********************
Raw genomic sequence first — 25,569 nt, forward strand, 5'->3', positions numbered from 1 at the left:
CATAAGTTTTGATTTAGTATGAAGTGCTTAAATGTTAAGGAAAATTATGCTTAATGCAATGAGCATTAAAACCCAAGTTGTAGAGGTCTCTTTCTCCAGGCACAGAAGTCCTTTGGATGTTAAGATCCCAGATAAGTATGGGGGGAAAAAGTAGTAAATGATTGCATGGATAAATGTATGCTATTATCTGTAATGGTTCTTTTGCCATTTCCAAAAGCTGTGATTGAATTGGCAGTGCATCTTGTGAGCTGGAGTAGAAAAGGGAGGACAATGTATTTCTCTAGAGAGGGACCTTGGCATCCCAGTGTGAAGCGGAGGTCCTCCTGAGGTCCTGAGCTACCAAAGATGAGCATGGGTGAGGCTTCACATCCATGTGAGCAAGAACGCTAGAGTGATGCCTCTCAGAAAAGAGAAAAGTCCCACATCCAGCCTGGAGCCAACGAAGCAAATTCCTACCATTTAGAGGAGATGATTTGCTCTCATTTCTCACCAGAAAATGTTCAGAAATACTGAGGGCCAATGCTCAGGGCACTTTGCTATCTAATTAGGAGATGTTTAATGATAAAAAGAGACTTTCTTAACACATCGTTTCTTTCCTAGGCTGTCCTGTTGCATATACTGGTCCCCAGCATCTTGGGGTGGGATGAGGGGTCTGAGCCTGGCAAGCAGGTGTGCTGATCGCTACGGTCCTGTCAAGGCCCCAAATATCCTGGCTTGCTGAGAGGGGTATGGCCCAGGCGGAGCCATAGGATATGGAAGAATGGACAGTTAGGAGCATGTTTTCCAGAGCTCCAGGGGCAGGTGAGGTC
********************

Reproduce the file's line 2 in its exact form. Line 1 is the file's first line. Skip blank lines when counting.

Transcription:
CATAAGTTTTGATTTAGTATGAAGTGCTTAAATGTTAAGGAAAATTATGCTTAATGCAATGAGCATTAAAACCCAAGTTGTAGAGGTCTCTTTCTCCAGGCACAGAAGTCCTTTGGATGTTAAGATCCCAGATAAGTATGGGGGGAAAAAGTAGTAAATGATTGCATGGATAAATGTATGCTATTATCTGTAATGGTTCTTTTGCCATTTCCAAAAGCTGTGATTGAATTGGCAGTGCATCTTGTGAGCTGGAGTAGAAAAGGGAGGACAATGTATTTCTCTAGAGAGGGACCTTGGCATCCCAGTGTGAAGCGGAGGTCCTCCTGAGGTCCTGAGCTACCAAAGATGAGCATGGGTGAGGCTTCACATCCATGTGAGCAAGAACGCTAGAGTGATGCCTCTCAGAAAAGAGAAAAGTCCCACATCCAGCCTGGAGCCAACGAAGCAAATTCCTACCATTTAGAGGAGATGATTTGCTCTCATTTCTCACCAGAAAATGTTCAGAAATACTGAGGGCCAATGCTCAGGGCACTTTGCTATCTAATTAGGAGATGTTTAATGATAAAAAGAGACTTTCTTAACACATCGTTTCTTTCCTAGGCTGTCCTGTTGCATATACTGGTCCCCAGCATCTTGGGGTGGGATGAGGGGTCTGAGCCTGGCAAGCAGGTGTGCTGATCGCTACGGTCCTGTCAAGGCCCCAAATATCCTGGCTTGCTGAGAGGGGTATGGCCCAGGCGGAGCCATAGGATATGGAAGAATGGACAGTTAGGAGCATGTTTTCCAGAGCTCCAGGGGCAGGTGAGGTC